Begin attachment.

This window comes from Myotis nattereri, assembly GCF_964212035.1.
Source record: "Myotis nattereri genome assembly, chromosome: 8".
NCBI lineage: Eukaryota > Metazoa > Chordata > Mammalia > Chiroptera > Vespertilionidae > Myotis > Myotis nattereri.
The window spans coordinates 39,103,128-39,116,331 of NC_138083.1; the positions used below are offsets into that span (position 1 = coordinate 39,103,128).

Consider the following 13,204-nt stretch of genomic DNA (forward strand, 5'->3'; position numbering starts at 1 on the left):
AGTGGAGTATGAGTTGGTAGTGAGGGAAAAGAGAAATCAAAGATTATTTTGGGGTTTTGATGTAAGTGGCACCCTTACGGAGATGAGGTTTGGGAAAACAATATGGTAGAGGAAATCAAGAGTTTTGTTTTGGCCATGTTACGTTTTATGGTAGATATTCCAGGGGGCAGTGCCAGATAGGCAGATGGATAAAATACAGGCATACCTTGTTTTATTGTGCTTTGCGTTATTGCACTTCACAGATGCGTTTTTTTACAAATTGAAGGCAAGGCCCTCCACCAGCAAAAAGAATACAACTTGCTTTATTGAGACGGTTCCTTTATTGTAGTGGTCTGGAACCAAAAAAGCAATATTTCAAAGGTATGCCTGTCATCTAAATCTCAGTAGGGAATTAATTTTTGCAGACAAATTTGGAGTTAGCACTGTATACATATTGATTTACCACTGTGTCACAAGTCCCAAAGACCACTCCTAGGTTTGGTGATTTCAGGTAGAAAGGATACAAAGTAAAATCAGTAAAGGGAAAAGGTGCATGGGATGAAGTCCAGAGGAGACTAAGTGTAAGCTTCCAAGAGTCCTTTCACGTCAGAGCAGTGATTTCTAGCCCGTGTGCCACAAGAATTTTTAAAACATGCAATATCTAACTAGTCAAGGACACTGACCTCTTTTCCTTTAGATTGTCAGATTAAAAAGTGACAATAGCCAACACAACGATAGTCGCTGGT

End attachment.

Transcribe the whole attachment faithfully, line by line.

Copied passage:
This window comes from Myotis nattereri, assembly GCF_964212035.1.
Source record: "Myotis nattereri genome assembly, chromosome: 8".
NCBI lineage: Eukaryota > Metazoa > Chordata > Mammalia > Chiroptera > Vespertilionidae > Myotis > Myotis nattereri.
The window spans coordinates 39,103,128-39,116,331 of NC_138083.1; the positions used below are offsets into that span (position 1 = coordinate 39,103,128).

Consider the following 13,204-nt stretch of genomic DNA (forward strand, 5'->3'; position numbering starts at 1 on the left):
AGTGGAGTATGAGTTGGTAGTGAGGGAAAAGAGAAATCAAAGATTATTTTGGGGTTTTGATGTAAGTGGCACCCTTACGGAGATGAGGTTTGGGAAAACAATATGGTAGAGGAAATCAAGAGTTTTGTTTTGGCCATGTTACGTTTTATGGTAGATATTCCAGGGGGCAGTGCCAGATAGGCAGATGGATAAAATACAGGCATACCTTGTTTTATTGTGCTTTGCGTTATTGCACTTCACAGATGCGTTTTTTTACAAATTGAAGGCAAGGCCCTCCACCAGCAAAAAGAATACAACTTGCTTTATTGAGACGGTTCCTTTATTGTAGTGGTCTGGAACCAAAAAAGCAATATTTCAAAGGTATGCCTGTCATCTAAATCTCAGTAGGGAATTAATTTTTGCAGACAAATTTGGAGTTAGCACTGTATACATATTGATTTACCACTGTGTCACAAGTCCCAAAGACCACTCCTAGGTTTGGTGATTTCAGGTAGAAAGGATACAAAGTAAAATCAGTAAAGGGAAAAGGTGCATGGGATGAAGTCCAGAGGAGACTAAGTGTAAGCTTCCAAGAGTCCTTTCACGTCAGAGCAGTGATTTCTAGCCCGTGTGCCACAAGAATTTTTAAAACATGCAATATCTAACTAGTCAAGGACACTGACCTCTTTTCCTTTAGATTGTCAGATTAAAAAGTGACAATAGCCAACACAACGATAGTCGCTGGT